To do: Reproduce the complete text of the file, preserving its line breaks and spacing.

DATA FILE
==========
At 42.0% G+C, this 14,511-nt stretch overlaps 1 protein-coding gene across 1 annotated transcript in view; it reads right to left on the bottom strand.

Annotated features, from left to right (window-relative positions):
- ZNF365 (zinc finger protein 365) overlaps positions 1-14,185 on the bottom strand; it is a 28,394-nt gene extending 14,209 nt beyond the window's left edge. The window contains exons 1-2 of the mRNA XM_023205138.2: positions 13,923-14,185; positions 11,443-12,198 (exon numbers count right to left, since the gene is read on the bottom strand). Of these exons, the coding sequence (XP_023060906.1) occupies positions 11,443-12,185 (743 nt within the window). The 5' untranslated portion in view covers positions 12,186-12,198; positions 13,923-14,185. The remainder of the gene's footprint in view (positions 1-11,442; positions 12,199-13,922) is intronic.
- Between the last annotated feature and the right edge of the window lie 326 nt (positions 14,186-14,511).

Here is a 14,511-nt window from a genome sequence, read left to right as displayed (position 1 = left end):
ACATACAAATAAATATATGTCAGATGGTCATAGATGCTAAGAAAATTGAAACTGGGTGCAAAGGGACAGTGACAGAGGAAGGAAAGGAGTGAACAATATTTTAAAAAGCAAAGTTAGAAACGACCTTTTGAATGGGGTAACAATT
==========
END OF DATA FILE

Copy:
At 42.0% G+C, this 14,511-nt stretch overlaps 1 protein-coding gene across 1 annotated transcript in view; it reads right to left on the bottom strand.

Annotated features, from left to right (window-relative positions):
- ZNF365 (zinc finger protein 365) overlaps positions 1-14,185 on the bottom strand; it is a 28,394-nt gene extending 14,209 nt beyond the window's left edge. The window contains exons 1-2 of the mRNA XM_023205138.2: positions 13,923-14,185; positions 11,443-12,198 (exon numbers count right to left, since the gene is read on the bottom strand). Of these exons, the coding sequence (XP_023060906.1) occupies positions 11,443-12,185 (743 nt within the window). The 5' untranslated portion in view covers positions 12,186-12,198; positions 13,923-14,185. The remainder of the gene's footprint in view (positions 1-11,442; positions 12,199-13,922) is intronic.
- Between the last annotated feature and the right edge of the window lie 326 nt (positions 14,186-14,511).

Here is a 14,511-nt window from a genome sequence, read left to right as displayed (position 1 = left end):
ACATACAAATAAATATATGTCAGATGGTCATAGATGCTAAGAAAATTGAAACTGGGTGCAAAGGGACAGTGACAGAGGAAGGAAAGGAGTGAACAATATTTTAAAAAGCAAAGTTAGAAACGACCTTTTGAATGGGGTAACAATT